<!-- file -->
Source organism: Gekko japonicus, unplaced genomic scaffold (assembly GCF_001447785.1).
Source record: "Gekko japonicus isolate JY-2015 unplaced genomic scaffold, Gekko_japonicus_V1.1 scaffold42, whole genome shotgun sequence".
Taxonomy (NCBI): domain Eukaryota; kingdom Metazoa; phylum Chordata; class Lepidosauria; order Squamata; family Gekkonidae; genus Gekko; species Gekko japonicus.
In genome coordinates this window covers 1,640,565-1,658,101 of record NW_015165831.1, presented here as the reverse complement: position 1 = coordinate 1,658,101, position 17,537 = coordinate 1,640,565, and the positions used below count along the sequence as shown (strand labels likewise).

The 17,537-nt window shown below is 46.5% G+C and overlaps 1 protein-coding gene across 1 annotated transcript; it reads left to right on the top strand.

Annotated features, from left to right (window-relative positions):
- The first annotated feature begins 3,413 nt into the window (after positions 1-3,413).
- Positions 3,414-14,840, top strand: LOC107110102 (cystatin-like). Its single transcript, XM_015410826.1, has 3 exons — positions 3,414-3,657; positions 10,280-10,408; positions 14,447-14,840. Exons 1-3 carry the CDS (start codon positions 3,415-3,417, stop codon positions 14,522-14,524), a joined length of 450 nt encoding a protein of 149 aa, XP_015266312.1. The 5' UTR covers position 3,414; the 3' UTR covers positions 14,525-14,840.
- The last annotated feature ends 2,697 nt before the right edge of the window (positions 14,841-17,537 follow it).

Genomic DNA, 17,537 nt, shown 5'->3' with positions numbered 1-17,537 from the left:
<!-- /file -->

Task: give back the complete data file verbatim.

Source organism: Gekko japonicus, unplaced genomic scaffold (assembly GCF_001447785.1).
Source record: "Gekko japonicus isolate JY-2015 unplaced genomic scaffold, Gekko_japonicus_V1.1 scaffold42, whole genome shotgun sequence".
Taxonomy (NCBI): domain Eukaryota; kingdom Metazoa; phylum Chordata; class Lepidosauria; order Squamata; family Gekkonidae; genus Gekko; species Gekko japonicus.
In genome coordinates this window covers 1,640,565-1,658,101 of record NW_015165831.1, presented here as the reverse complement: position 1 = coordinate 1,658,101, position 17,537 = coordinate 1,640,565, and the positions used below count along the sequence as shown (strand labels likewise).

The 17,537-nt window shown below is 46.5% G+C and overlaps 1 protein-coding gene across 1 annotated transcript; it reads left to right on the top strand.

Annotated features, from left to right (window-relative positions):
- The first annotated feature begins 3,413 nt into the window (after positions 1-3,413).
- Positions 3,414-14,840, top strand: LOC107110102 (cystatin-like). Its single transcript, XM_015410826.1, has 3 exons — positions 3,414-3,657; positions 10,280-10,408; positions 14,447-14,840. Exons 1-3 carry the CDS (start codon positions 3,415-3,417, stop codon positions 14,522-14,524), a joined length of 450 nt encoding a protein of 149 aa, XP_015266312.1. The 5' UTR covers position 3,414; the 3' UTR covers positions 14,525-14,840.
- The last annotated feature ends 2,697 nt before the right edge of the window (positions 14,841-17,537 follow it).

Genomic DNA, 17,537 nt, shown 5'->3' with positions numbered 1-17,537 from the left: